BICS pens IoT deal with Avnet Silica

Industry middleman combines 'largest cellular connectivity' with IoT 'hardware expertise.'

Ken Wieland, contributing editor

June 30, 2020

2 Min Read
BICS pens IoT deal with Avnet Silica

Belgium-based BICS, a mobile-roaming middleman (but prefers the tag of "international communications enabler"), has forged a partnership with Avnet Silica, a semiconductor specialist and division of Avnet, a tech company.

The idea is to accelerate IoT deployment by making it easier for hardware manufacturers to get devices out into the market that have cross-border reach – and perhaps, in the process, help spur the rollout of low-power wide-area networks (LPWANs), such as NB IoT and LTE-M.

Under the arrangement, Avnet Silica can deliver IoT connectivity – using BICS' worldwide network and "SIM for Things" solution, which covers both cellular networks and LPWANs – to OEMs and its IoT partners.

With the help of eUICC (Embedded Universal Integrated Circuit Card) technology, BICS says Avnet Silica's customers will be able to connect their IoT devices to more than 700 mobile operators around the world, and "easily switch networks depending on quality and coverage."

It is not clear how many of the some 700 mobile operators have rolled out LPWANs, but BICS claims it has partnered with an "increasing number" of mobile operators to support M2M connectivity, so allowing NB-IoT/LTE-M connectivity in more than 30 countries.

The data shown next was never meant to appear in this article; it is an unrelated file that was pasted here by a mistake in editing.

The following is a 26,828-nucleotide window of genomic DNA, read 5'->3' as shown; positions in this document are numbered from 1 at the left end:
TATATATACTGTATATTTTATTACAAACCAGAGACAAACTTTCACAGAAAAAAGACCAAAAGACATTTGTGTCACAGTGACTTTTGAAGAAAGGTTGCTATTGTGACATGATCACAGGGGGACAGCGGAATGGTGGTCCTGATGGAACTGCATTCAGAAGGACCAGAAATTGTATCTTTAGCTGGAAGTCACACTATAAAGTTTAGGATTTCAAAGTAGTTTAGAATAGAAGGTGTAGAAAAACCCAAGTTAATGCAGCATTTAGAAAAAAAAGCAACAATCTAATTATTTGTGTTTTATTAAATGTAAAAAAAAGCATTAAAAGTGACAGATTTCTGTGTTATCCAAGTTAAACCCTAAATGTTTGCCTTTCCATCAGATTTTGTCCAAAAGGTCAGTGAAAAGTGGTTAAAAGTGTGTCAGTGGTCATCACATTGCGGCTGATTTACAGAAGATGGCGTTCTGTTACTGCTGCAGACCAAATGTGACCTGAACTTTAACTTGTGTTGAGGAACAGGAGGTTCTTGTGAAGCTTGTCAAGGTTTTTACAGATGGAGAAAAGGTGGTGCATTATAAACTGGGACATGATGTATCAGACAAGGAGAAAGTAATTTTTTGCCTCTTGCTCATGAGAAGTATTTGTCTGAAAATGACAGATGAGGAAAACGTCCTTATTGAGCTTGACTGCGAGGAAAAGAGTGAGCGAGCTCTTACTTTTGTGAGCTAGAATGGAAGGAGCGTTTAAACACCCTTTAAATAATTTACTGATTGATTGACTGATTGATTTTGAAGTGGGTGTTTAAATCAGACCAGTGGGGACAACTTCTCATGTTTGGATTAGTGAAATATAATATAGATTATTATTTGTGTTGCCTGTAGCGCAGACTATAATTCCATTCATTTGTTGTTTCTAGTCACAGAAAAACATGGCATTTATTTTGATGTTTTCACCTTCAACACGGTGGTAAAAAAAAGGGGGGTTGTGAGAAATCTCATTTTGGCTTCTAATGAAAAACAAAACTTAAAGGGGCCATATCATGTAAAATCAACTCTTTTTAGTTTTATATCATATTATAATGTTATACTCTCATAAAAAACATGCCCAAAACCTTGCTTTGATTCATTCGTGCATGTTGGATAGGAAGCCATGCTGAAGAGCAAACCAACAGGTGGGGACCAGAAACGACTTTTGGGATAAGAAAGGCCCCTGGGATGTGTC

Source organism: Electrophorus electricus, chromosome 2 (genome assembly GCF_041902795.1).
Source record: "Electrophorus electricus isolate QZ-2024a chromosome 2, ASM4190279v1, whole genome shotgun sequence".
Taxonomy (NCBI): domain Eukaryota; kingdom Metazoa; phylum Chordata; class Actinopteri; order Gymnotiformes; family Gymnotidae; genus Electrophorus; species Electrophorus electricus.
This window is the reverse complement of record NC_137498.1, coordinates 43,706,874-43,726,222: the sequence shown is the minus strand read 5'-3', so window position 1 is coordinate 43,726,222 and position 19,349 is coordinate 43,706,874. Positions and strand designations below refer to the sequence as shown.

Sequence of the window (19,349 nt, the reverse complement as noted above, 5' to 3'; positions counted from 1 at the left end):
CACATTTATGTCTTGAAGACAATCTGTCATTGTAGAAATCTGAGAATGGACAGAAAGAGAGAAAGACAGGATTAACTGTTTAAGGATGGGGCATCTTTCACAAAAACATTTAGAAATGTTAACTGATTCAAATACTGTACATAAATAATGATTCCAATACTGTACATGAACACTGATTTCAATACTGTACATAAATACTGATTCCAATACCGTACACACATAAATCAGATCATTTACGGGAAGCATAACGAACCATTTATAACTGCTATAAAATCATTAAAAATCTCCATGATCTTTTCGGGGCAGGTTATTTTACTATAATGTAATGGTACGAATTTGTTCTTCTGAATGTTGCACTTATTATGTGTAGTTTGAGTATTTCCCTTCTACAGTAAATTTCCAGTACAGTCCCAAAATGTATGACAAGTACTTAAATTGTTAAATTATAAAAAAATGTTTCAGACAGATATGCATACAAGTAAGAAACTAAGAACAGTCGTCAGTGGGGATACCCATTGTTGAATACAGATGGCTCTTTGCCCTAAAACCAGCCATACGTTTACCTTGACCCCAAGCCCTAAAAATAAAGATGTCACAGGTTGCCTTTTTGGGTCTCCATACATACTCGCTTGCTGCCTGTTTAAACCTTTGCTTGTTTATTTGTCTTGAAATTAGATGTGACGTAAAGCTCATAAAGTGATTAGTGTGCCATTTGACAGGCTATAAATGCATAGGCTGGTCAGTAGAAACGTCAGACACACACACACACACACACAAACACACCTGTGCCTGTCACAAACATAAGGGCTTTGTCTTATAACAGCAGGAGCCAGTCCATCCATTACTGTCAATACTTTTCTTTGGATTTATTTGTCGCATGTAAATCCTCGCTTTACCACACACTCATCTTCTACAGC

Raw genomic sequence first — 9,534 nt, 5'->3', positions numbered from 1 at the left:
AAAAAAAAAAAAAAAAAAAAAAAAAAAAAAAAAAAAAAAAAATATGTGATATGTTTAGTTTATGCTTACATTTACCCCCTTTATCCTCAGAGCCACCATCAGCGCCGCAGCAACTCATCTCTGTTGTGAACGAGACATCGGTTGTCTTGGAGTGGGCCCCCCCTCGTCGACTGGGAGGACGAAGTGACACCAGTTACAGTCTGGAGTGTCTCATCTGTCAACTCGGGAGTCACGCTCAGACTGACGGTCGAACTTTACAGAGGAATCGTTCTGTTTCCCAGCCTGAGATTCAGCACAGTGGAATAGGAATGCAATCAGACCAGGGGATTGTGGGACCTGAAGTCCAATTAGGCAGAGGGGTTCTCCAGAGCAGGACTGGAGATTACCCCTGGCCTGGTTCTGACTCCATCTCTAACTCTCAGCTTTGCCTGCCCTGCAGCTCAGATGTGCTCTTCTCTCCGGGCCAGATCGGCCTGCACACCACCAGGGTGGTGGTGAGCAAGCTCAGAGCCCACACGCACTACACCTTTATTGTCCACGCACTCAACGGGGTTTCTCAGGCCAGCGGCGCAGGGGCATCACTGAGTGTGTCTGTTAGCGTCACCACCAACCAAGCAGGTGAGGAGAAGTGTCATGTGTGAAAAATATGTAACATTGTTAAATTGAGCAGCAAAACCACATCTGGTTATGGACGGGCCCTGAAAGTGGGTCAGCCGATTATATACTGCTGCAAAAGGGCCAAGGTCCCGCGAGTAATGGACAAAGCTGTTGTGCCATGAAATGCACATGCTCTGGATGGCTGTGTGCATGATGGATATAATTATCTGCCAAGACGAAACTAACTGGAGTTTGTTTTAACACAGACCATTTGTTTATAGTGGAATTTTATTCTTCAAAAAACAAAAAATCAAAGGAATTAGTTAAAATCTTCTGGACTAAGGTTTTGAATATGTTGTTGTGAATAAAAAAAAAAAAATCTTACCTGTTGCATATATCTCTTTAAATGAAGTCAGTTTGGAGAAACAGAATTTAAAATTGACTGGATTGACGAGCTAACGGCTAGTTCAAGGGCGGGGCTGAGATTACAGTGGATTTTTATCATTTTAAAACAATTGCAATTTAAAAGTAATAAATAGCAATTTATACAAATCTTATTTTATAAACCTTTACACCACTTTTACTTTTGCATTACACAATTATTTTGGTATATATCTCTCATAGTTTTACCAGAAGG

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"[Hardware] manufacturers can quickly benefit from NB-IoT/LTE-M technology, which lowers power consumption, eases provisioning, and creates new commercial opportunities," said Guillaume Crinon, global IoT strategy manager at Avnet.

IoT is part of BICS diversification strategy as it seeks to offset sharp losses in its voice business, which still forms the bulk of its turnover. (See Reinvention may steel BICS for COVID-19.)

Other possible avenues of growth explored by BICS include cloud communications, application-to-person messaging, and fraud prevention by analyzing traffic patterns over its network.

— Ken Wieland, contributing editor, special to Light Reading

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About the Author(s)

Ken Wieland

contributing editor

Ken Wieland has been a telecoms journalist and editor for more than 15 years. That includes an eight-year stint as editor of Telecommunications magazine (international edition), three years as editor of Asian Communications, and nearly two years at Informa Telecoms & Media, specialising in mobile broadband. As a freelance telecoms writer Ken has written various industry reports for The Economist Group.

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